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How To Use A Digital Thermostat Controller To Keep Your Beer Cool

When we put up a video about how to change the jumpers in a Johnson Controls thermostat controller, there was a comment on YouTube that asked if we could show how this piece of equipment works for keeping your fermentating beer cool in the fridge.

Thinking that was a valid question for someone who may not understand the concept of a thermostat override and how it works, I put together this video to show the different features of the controller.

The thermostat controller itself has a few main features. It has a few cords coming out of it. One is an electrical plug with three prongs that you plug into the wall a socket of your choice.

The other large cord has a female plug on it and this is where you plug your fridge or chest freezer plugs into so that the unit can controls when to turn on or shut off the motor on your fridge/chest freezer.

The last thin cord coming out of the controller is a temperature probe and it looks similar to one you would find on a digital thermometer. At least it does to me – we had a big weather tracking device when I was growing up that reporting on the temperature, atmospheric pressure, and humidity but it had a probe that looked just like the one on the thermostat control to measure the outside temperature.

The settings on the unit takes some reading to understand what they are and how you can modify them. There are a few settings that I do not really use but the two that are important are the set point and the differential.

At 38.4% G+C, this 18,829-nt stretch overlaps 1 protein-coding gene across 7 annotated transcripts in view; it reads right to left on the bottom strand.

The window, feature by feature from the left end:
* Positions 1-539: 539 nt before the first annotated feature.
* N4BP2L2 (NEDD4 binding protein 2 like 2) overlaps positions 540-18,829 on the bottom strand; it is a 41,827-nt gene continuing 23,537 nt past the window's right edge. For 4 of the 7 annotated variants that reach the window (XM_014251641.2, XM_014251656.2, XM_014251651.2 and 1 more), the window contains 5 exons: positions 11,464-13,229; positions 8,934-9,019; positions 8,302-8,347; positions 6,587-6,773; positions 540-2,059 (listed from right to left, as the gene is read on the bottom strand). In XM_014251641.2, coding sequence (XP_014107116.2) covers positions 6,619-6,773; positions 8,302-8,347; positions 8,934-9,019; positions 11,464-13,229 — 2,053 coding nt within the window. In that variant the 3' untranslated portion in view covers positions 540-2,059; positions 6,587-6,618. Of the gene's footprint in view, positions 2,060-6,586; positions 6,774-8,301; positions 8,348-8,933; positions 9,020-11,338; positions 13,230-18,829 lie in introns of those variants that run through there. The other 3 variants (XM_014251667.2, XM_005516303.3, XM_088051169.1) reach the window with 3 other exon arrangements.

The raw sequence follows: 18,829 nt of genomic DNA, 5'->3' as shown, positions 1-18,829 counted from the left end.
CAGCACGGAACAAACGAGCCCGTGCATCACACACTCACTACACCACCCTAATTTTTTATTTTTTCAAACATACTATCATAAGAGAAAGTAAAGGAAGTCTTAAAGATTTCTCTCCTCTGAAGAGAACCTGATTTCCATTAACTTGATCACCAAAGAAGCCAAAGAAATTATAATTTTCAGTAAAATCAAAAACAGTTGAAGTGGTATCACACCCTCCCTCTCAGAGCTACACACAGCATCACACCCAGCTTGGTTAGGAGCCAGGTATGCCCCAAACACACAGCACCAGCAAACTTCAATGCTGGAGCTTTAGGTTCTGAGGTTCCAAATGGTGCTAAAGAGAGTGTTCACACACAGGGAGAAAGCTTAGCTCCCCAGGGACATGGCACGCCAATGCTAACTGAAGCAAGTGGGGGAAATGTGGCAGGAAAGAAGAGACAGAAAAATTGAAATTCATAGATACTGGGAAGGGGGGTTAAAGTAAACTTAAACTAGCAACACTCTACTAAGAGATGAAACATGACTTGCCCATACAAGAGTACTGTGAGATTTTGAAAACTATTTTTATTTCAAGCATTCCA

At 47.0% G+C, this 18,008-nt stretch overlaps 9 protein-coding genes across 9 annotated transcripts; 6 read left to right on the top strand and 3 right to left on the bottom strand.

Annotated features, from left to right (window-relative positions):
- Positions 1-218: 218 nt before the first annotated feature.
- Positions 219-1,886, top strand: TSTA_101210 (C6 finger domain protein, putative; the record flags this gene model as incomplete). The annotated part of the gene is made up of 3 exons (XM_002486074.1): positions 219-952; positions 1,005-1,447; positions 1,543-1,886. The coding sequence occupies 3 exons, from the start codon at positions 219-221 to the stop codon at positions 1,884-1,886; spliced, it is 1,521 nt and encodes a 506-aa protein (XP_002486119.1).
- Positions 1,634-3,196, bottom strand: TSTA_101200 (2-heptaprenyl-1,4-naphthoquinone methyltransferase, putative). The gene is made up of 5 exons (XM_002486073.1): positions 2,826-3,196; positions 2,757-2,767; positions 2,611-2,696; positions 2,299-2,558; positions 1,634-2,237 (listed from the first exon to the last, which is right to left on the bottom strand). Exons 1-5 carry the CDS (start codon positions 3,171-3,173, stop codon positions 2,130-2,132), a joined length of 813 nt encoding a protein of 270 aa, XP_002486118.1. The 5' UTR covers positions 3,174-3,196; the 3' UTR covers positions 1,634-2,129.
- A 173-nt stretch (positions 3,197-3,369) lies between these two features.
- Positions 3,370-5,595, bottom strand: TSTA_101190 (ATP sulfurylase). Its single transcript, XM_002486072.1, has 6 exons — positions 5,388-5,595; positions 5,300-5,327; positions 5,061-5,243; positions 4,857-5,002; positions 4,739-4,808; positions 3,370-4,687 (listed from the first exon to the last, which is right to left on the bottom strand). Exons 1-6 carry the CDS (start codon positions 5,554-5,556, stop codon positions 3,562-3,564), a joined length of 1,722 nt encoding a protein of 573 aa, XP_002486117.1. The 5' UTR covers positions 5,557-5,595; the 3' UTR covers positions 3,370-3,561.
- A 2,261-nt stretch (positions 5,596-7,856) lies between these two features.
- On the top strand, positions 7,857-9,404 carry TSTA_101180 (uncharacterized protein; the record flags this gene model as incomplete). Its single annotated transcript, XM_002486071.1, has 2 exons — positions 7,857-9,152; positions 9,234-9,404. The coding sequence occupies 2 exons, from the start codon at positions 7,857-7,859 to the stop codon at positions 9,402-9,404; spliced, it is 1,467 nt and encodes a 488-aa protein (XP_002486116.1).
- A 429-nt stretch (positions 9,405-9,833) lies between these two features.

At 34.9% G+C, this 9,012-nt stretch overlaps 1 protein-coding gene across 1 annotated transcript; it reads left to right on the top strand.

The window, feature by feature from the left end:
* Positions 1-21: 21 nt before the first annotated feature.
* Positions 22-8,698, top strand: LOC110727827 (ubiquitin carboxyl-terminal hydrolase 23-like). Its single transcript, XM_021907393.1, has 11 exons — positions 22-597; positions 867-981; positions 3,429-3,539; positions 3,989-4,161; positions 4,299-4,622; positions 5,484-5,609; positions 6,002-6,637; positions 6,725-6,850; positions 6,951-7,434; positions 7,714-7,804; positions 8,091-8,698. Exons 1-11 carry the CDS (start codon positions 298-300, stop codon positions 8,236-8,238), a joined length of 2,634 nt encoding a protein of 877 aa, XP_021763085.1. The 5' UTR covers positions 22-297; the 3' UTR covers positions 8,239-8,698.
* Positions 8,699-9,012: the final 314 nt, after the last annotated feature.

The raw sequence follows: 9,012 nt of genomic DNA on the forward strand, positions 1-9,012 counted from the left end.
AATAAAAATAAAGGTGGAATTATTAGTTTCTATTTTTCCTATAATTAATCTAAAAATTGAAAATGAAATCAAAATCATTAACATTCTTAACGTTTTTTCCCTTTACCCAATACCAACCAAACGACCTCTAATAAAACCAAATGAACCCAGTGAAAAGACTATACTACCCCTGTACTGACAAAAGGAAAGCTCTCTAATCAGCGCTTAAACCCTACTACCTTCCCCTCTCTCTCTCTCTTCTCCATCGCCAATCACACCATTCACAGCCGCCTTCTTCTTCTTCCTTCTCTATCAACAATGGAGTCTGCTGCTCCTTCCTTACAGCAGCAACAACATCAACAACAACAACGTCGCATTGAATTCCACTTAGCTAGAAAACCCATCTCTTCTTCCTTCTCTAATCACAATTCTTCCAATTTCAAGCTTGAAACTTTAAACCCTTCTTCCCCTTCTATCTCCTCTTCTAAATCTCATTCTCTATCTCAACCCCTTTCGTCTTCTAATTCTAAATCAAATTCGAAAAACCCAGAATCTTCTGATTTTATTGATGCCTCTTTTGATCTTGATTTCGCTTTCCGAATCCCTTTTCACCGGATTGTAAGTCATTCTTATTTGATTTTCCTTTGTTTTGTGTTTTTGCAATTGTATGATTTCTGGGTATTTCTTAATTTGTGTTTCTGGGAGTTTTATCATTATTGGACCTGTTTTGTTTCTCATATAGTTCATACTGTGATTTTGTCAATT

Set Point – This setting is for the temperature you would like the unit to control your fridge/chest freezer to maintain.

Differential – This setting controls an acceptable range plus or minus around the temperature you selected for your set point.

For instance, if you inputted a set point to 50° F and a differential of 1, the control would turn on your fridge if the internal temperature rose to 51° F or above and would shut off if 49° F was detected.

I like keeping my differential tight since a degree is a big deal to a small yeast cell.

If you are thinking about buying a thermostat control, go for it. They are easy to use and will come in handy from brewing lagers.


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  1. You guys are SO cool for posting things like this, big thanks to all involved! #MyVoteForMostUsefulBeerBlog


  2. Nitch – you are too kind. Thanks!

  3. Wil

    Thanks for posting this. Do you just drill a hole somewhere in the freezer/fridge in order to insert the probe? Where is the ideal location for that hole? My guess is somewhere at the bottom where the temperature would be the lowest.

  4. Sorry about that.

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